min read
June 15, 2022

The Planet’s Ecosystem Is At Risk, and Our Soils May Have Answers

Our planet relies on the entire ecosystem to be healthy, for example Earth Worms help create up to 10x the amount of nutrients and water retained in the soil, which can lead to up to 350% greater yield for produce.

Earth Wallet
Earth Wallet

65 million years ago, Earth witnessed its last mass extinction. But since as early as 1995, scientists have independently warned us of the next such event, risking about 75% of all living species. As alarming as the claim is, this is also not sudden. Our planet has been losing 27,000 tropical microbiomes every year due to loss of habitat caused by both natural and artificial activities. 80% of all insect biomass has disappeared, and soil biodiversity is at an all time low right now.

Soil health affects every single ecosystem on our planet. Sediments carried by rivers from degenerated soils into lakes, seas, and oceans leads to increased water pollution levels that affect marine and aquatic ecosystems. Plants that grow on degraded soil have drastically lower nutrient values, and being the bedrock of all food chains, this consequently affects all other terrestrial species on the planet.

However, one of the most crucial yet neglected aspects of soil-based environmental damage is the one caused to soil biodiversity itself. Just a teaspoon of top soil can contain up to 6 billion microorganisms. This ecosystem directly impacts water retention, nutrient and gas cycles, organic matter breakdown, water and carbon capture, and plant nutrition. Additionally, lifeforms that inhabit soils play an important role in maintaining soil and plant health. Earth Worms, for example, create the necessary soil separation for a 10x in the amount of nutrients and water retained in the soil, generating 350% greater yield for produce.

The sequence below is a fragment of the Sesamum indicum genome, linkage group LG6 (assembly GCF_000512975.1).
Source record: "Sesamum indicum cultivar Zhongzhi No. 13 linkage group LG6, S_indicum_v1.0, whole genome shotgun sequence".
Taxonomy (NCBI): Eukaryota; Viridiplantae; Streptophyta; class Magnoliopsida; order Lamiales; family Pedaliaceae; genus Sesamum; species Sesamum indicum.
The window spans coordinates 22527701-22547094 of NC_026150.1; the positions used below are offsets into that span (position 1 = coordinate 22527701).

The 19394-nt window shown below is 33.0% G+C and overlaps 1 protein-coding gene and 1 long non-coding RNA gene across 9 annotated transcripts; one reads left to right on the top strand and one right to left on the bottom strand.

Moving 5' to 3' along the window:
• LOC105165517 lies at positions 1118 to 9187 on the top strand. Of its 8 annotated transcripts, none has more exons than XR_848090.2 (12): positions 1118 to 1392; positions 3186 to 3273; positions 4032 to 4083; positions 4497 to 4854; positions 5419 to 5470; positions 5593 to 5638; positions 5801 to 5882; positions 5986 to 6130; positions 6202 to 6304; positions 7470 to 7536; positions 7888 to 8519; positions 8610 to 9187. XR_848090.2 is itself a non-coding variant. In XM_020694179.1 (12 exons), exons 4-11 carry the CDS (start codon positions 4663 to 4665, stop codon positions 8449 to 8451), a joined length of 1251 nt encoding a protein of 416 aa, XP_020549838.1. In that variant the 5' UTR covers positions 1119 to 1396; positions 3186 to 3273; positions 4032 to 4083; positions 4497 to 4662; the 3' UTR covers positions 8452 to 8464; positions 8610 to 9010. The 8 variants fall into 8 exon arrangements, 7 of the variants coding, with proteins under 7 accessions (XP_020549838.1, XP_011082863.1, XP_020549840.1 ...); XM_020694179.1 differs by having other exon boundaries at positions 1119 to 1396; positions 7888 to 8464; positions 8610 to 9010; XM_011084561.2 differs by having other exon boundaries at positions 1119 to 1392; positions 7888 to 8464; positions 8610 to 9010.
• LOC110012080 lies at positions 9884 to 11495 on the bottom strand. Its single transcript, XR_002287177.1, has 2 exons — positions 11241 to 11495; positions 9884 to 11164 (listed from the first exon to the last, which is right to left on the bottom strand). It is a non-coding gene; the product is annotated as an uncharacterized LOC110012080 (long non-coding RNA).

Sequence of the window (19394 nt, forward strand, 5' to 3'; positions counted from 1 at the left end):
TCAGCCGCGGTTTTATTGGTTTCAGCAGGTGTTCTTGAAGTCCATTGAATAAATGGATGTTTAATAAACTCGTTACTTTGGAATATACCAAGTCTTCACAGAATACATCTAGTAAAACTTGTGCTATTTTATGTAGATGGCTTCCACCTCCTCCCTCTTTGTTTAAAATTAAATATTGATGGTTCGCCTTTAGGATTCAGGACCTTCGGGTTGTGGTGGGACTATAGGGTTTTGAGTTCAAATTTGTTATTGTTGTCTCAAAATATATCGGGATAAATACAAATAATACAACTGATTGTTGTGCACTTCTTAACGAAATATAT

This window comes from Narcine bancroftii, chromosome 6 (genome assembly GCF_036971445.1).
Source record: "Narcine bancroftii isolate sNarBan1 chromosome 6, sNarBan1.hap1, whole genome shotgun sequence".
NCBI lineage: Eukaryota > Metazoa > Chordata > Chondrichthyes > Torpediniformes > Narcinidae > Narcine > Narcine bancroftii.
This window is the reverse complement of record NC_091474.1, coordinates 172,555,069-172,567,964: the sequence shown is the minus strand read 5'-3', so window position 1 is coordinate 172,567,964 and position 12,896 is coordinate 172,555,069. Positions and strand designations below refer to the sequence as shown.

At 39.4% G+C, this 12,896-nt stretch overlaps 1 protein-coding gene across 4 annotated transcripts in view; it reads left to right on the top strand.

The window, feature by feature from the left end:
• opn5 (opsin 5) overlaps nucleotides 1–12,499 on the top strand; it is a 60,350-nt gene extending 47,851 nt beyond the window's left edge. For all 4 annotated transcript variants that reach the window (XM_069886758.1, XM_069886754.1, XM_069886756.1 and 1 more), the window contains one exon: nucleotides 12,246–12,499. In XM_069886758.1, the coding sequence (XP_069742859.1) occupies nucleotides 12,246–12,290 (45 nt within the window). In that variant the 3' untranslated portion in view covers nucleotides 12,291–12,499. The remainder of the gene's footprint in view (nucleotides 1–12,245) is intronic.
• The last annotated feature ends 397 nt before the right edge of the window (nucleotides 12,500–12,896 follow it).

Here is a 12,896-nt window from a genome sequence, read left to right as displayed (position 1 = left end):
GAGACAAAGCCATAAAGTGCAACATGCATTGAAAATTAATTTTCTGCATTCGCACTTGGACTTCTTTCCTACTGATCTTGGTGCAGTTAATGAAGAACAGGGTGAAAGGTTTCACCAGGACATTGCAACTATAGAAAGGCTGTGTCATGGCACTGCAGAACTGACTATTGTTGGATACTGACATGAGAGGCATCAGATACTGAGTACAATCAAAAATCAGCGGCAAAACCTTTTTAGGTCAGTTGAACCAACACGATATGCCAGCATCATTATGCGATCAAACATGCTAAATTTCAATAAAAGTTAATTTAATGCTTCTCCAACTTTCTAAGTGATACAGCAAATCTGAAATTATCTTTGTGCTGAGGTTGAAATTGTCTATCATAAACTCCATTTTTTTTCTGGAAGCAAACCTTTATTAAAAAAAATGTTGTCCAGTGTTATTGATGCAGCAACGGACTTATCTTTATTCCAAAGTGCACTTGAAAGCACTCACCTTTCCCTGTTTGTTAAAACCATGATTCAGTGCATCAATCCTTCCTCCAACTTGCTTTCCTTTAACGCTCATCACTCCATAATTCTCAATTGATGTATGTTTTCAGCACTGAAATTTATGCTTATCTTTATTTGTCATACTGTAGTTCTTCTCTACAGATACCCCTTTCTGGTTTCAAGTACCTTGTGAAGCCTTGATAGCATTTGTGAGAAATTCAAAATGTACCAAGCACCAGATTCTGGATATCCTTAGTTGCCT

Losing any life form permanently is a loss for every living organism on the planet. Losing earth worms and soil microbes can lead to less water retention, more runoff into the oceans, and increased flooding. This will further deteriorate soil health, aggravating the decline that has already been set in motion. It all starts with protecting our buddies in the Earth who are thanklessly doing the real work to protect our food security.

There is an urgent need to instill the importance of the interconnectedness of all the world’s biodiversity before taking any measures to reverse the damage. We all have a responsibility to contribute towards regenerating our soil’s organic matter, conserve our environment, and protect our planet. Individually, processes such as increasing carbon and nitrogen input to the soil, limiting chemical additions (such as insecticides and herbicides), and crop rotation can go a long way towards this cause.

However, a collective effort not only can turn the currently bleak situation around quicker, it will also have long lasting benefits that all of Earth’s flora and fauna can benefit from. Today, the world’s largest ecological movement is happening to raise awareness for these very issues, and you have the power and responsibility to make a massive change. Together with the Earth Buddies we will help regenerate the Earth by Saving our Soil.

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